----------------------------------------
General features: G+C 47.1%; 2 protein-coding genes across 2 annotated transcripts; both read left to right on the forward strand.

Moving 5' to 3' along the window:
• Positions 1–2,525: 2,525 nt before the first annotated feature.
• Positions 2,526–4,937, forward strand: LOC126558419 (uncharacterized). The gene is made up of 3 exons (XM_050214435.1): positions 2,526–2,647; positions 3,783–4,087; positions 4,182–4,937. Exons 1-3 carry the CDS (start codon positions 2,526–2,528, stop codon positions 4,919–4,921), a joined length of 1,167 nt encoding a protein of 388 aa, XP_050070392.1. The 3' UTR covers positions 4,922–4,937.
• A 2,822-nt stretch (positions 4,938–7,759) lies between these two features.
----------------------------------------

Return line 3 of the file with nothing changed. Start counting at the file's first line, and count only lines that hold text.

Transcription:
• Positions 1–2,525: 2,525 nt before the first annotated feature.